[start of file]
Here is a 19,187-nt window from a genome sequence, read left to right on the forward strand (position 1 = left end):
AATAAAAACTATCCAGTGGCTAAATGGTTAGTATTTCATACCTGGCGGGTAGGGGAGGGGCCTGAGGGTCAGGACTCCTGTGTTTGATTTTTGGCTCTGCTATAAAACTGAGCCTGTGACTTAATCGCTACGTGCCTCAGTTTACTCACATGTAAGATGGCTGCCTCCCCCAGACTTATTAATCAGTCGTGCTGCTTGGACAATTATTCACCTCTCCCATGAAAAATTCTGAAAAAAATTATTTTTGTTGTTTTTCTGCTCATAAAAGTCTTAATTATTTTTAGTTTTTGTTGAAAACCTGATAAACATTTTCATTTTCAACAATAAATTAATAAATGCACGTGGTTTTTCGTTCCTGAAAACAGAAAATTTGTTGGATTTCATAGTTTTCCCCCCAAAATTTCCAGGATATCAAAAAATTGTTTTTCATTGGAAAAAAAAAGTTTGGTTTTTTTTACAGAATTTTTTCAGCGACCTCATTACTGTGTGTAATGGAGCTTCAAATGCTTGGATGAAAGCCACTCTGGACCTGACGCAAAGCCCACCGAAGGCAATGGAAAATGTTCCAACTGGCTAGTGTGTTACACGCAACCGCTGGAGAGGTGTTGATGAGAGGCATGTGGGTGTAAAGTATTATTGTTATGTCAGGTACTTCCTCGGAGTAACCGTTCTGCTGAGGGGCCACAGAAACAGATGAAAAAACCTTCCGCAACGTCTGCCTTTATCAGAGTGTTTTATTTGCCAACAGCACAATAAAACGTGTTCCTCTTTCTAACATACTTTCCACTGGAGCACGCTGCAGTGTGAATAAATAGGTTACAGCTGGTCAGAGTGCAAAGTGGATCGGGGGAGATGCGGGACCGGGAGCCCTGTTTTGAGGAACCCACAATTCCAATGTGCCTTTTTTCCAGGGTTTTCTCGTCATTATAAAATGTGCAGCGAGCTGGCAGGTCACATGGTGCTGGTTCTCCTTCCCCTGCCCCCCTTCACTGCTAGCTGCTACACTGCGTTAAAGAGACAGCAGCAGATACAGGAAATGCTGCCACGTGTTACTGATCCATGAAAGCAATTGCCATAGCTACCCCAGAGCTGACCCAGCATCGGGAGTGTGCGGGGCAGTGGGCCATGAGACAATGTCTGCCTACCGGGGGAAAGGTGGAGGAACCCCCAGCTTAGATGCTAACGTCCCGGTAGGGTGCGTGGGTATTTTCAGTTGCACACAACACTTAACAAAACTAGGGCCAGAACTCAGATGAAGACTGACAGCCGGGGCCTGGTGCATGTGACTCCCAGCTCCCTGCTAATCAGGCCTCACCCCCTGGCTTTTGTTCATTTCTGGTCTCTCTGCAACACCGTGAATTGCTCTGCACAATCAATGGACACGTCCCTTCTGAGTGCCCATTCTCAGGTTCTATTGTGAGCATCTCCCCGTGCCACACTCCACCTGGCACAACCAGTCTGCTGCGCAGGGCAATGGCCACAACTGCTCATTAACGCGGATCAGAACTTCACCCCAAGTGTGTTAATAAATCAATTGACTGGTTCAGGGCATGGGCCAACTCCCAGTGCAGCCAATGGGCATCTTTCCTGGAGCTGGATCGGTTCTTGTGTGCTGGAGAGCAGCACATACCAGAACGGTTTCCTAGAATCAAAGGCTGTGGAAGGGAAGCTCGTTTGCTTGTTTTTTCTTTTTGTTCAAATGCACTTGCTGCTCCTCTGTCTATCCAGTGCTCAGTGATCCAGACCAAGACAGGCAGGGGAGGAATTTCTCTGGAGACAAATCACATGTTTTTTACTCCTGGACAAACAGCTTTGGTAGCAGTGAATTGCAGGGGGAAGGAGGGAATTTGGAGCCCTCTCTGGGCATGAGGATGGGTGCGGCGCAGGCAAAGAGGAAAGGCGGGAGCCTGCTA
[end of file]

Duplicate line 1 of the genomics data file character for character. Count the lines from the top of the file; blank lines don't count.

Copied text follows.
Here is a 19,187-nt window from a genome sequence, read left to right on the forward strand (position 1 = left end):